Moore, Okla. — A giant tornado, a mile wide or more, killed at least 51 people, 20 of them children, as it tore across parts of Oklahoma City and its suburbs Monday afternoon, flattening homes, flinging cars through the air and crushing at least two schools.
The injured flooded into hospitals, and the authorities said many people remained trapped, even as rescue workers struggled to make their way through debris-clogged streets to the devastated suburb of Moore, where much of the damage occurred.
Amy Elliott, the spokeswoman for the Oklahoma City medical examiner, said at least 51 people had died, including the children, and officials said that toll was likely to climb. Local hospitals reported at least 145 people injured, 70 of them children.
Plaza Towers Elementary School in Moore was reduced to a pile of twisted metal and toppled walls. Rescue workers were able to pull several children from the rubble, but on Monday evening crews were still struggling to cut through fallen beams and clear debris amid reports that dozens of students were trapped. At Briarwood Elementary School in Oklahoma City, on the border with Moore, cars were thrown through the facade and the roof was torn off.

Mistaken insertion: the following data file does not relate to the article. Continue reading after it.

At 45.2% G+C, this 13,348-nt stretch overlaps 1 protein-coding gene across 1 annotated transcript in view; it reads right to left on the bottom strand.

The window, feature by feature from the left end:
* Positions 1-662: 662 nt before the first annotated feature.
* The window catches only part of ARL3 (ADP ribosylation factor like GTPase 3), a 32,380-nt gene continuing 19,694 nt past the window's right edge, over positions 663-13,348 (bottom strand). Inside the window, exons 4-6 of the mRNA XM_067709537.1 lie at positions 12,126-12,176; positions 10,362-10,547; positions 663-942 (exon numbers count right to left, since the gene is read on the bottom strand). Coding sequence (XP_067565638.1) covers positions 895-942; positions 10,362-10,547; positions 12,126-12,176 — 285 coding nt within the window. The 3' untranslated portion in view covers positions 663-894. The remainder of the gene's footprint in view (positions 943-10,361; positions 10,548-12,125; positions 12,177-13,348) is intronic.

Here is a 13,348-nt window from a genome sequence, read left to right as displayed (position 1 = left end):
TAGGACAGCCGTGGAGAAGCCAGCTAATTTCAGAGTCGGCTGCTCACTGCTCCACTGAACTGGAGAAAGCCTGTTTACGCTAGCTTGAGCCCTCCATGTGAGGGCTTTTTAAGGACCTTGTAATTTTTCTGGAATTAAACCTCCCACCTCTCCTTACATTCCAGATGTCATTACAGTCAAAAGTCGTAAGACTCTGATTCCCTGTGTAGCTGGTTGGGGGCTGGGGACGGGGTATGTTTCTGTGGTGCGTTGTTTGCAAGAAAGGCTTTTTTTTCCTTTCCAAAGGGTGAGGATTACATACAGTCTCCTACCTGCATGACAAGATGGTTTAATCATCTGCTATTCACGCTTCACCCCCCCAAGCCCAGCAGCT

“Numerous neighborhoods were completely leveled,” Sgt. Gary Knight of the Oklahoma City Police Department said by telephone. “Neighborhoods just wiped clean.” He said debris and damage to roadways, along with heavy traffic, were hindering emergency responders as they raced to the affected areas.
A spokeswoman for the mayor’s office in Moore said emergency workers were struggling to assess the damage.
“Please send us your prayers,” she said.
Brooke Cayot, a spokeswoman for Integris Southwest Medical Center in Oklahoma City, said 58 patients had come in by about 9 p.m. Another 85 were being treated at Oklahoma University Medical Center in Oklahoma City.
“They’ve been coming in minute by minute,” Ms. Cayot said.
Keli Pirtle, a spokeswoman for the National Weather Service in Norman, Okla., said the tornado touched down at 2:56 p.m., 16 minutes after the first warning went out, and traveled for 20 miles. It was on the ground for 40 minutes, she said. It struck the town of Newcastle and traveled about 10 miles to Moore, a populous suburb of Oklahoma City.
Ms. Pirtle said preliminary data suggested that it was a Category 4 tornado on the Enhanced Fujita scale, which measures tornado strength on a scale of 0 to 5. A definitive assessment will not be available until Tuesday, she said.
Events like today's will become routine, an annual stress test for the affected region's hospital surge capacity. In British Columbia, we quarrel about retrofitting our school buildings to survive a major subduction quake. In the US midwest, the battles will be over how deep to build the tornado shelters under every school.